Earlier last week on Tuesday, the U.S. Senate voted unanimously to make “Juneteenth National Independence Day” a federal holiday. Many Americans have never even heard of “Juneteenth” until recently garnering media attention. And for good reason. Comparing “Juneteenth” to other events in history, the date does not matter much.
During the events of the civil war of America, on January 1, 1863, President Abraham Lincoln issued the Emancipation Proclamation that freed the slaves in the rebel states of the South. It wasn’t until December 18, 1865, that Congress outlawed slavery throughout the country with the ratification and proclamation of the Thirteenth Amendment.
Both of those dates related to the events of the civil war are massive compared to what happened on June 19, 1865, after General Gordon Granger entered Texas and announced that Lincoln had freed the slaves three years earlier.
As of this writing, our national calendar includes 10 federal holidays each year. Every American knows each one of these days by heart. And each one of these cherished holidays involved an expression of giving thanks.
We thank God on Thanksgiving, Christmas and even Independence Day. Washington’s Birthday, Columbus Day, and Martin Luther King Jr. Day were established to express our national appreciation for the great men and women who helped build this wonderful free country. We give thanks to our servicemen and the ones who are no longer with us on Veterans Day and Memorial Day.
But gratitude seems conspicuously absent from the recent recognition of “Juneteenth.” It commemorates no concrete act or particular man but rather an overdue, inconclusive episode on the never-ending march toward progress. If legislators merely wanted to mark the end of slavery, both the anniversary of the Emancipation Proclamation and the Thirteenth Amendment seem better candidates than a local tradition from Galveston, Texas.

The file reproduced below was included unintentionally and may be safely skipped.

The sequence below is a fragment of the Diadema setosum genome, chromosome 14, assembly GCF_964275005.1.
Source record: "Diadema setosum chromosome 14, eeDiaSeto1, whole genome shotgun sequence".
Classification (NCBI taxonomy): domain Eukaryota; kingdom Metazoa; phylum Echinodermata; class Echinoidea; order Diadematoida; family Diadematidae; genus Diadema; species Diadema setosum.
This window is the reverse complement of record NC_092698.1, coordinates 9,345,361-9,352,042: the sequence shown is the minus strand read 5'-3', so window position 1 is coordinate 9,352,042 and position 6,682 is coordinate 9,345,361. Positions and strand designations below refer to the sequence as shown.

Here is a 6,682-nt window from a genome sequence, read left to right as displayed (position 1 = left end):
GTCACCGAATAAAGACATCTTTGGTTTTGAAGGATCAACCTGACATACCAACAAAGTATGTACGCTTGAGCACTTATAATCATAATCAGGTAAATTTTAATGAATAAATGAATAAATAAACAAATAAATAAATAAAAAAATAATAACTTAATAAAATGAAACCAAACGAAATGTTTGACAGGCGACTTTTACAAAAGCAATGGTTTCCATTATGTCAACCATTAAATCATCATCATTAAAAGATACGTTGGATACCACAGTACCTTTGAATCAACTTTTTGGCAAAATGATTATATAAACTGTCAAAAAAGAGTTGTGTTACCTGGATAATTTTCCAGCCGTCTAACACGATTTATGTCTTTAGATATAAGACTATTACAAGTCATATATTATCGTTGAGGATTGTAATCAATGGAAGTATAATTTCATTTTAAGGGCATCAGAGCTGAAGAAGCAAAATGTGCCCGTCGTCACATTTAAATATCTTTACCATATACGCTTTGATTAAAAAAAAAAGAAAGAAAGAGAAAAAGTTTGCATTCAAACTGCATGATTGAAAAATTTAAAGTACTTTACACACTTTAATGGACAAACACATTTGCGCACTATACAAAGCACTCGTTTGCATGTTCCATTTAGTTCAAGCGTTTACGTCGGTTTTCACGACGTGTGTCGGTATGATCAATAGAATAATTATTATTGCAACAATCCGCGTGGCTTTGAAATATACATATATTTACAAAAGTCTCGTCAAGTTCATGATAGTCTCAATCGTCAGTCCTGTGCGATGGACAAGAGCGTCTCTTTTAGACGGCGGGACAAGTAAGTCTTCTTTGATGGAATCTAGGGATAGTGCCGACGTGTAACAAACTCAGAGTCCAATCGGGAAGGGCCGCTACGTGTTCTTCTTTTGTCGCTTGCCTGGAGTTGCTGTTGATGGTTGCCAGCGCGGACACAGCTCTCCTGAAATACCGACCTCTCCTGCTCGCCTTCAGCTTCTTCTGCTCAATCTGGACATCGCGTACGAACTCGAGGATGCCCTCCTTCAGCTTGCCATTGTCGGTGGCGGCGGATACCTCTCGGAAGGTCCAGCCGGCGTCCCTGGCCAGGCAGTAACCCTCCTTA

“This national holiday will serve as a powerful reminder that we cannot run from our past,” explained Democrat representative Rashida Tlaib during debate over the bill. “It’s also a recognition that we have so much work to do to rid this country of systemic racism, discrimination, and hate,” added Democrat Brenda Lawrence.
“Juneteenth has never been a celebration of victory,” Obama tweeted, “or an acceptance of the way things are. It’s a celebration of progress. It’s an affirmation that despite the most painful parts of our history, change is possible — and there is still so much work to do.”
The perpetual revolution to fundamentally transform our country never acknowledges victory. The revolutionaries contend that there must always be more work to be done to emancipate ourselves, not from the tangible chains of chattel slavery, but from the more oppressive bonds of tradition and society.
Our new National Independence Day recognizes no such victory. It refuses to enjoy or even accept our nation as She is. There will always remain too much work to be done.